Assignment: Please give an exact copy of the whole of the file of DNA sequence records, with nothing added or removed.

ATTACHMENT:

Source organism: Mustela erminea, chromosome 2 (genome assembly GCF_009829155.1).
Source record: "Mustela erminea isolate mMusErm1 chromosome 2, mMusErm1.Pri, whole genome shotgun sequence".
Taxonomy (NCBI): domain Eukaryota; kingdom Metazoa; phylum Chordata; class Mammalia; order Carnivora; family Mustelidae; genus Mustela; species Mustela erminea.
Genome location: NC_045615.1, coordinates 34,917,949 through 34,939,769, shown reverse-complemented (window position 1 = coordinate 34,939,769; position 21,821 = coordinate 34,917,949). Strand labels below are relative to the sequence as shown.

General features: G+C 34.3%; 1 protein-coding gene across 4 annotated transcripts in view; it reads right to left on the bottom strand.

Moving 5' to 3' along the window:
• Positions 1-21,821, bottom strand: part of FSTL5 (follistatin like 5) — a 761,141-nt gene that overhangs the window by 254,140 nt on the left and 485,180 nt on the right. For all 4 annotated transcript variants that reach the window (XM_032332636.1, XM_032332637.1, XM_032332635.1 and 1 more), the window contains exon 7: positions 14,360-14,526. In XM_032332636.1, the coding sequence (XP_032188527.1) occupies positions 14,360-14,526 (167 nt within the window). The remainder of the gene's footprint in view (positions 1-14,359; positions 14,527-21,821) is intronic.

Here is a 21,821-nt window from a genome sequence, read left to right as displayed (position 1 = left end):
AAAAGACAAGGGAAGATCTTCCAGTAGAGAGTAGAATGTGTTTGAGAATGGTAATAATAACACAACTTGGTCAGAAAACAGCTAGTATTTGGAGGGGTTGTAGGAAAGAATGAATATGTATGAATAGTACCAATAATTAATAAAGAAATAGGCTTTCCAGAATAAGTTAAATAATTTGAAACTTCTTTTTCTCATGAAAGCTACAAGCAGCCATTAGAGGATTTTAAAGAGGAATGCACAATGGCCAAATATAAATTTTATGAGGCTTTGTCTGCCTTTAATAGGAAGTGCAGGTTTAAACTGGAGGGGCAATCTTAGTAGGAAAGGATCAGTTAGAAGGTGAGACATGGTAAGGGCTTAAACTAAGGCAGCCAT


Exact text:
Source organism: Mustela erminea, chromosome 2 (genome assembly GCF_009829155.1).
Source record: "Mustela erminea isolate mMusErm1 chromosome 2, mMusErm1.Pri, whole genome shotgun sequence".
Taxonomy (NCBI): domain Eukaryota; kingdom Metazoa; phylum Chordata; class Mammalia; order Carnivora; family Mustelidae; genus Mustela; species Mustela erminea.
Genome location: NC_045615.1, coordinates 34,917,949 through 34,939,769, shown reverse-complemented (window position 1 = coordinate 34,939,769; position 21,821 = coordinate 34,917,949). Strand labels below are relative to the sequence as shown.

General features: G+C 34.3%; 1 protein-coding gene across 4 annotated transcripts in view; it reads right to left on the bottom strand.

Moving 5' to 3' along the window:
• Positions 1-21,821, bottom strand: part of FSTL5 (follistatin like 5) — a 761,141-nt gene that overhangs the window by 254,140 nt on the left and 485,180 nt on the right. For all 4 annotated transcript variants that reach the window (XM_032332636.1, XM_032332637.1, XM_032332635.1 and 1 more), the window contains exon 7: positions 14,360-14,526. In XM_032332636.1, the coding sequence (XP_032188527.1) occupies positions 14,360-14,526 (167 nt within the window). The remainder of the gene's footprint in view (positions 1-14,359; positions 14,527-21,821) is intronic.

Here is a 21,821-nt window from a genome sequence, read left to right as displayed (position 1 = left end):
AAAAGACAAGGGAAGATCTTCCAGTAGAGAGTAGAATGTGTTTGAGAATGGTAATAATAACACAACTTGGTCAGAAAACAGCTAGTATTTGGAGGGGTTGTAGGAAAGAATGAATATGTATGAATAGTACCAATAATTAATAAAGAAATAGGCTTTCCAGAATAAGTTAAATAATTTGAAACTTCTTTTTCTCATGAAAGCTACAAGCAGCCATTAGAGGATTTTAAAGAGGAATGCACAATGGCCAAATATAAATTTTATGAGGCTTTGTCTGCCTTTAATAGGAAGTGCAGGTTTAAACTGGAGGGGCAATCTTAGTAGGAAAGGATCAGTTAGAAGGTGAGACATGGTAAGGGCTTAAACTAAGGCAGCCAT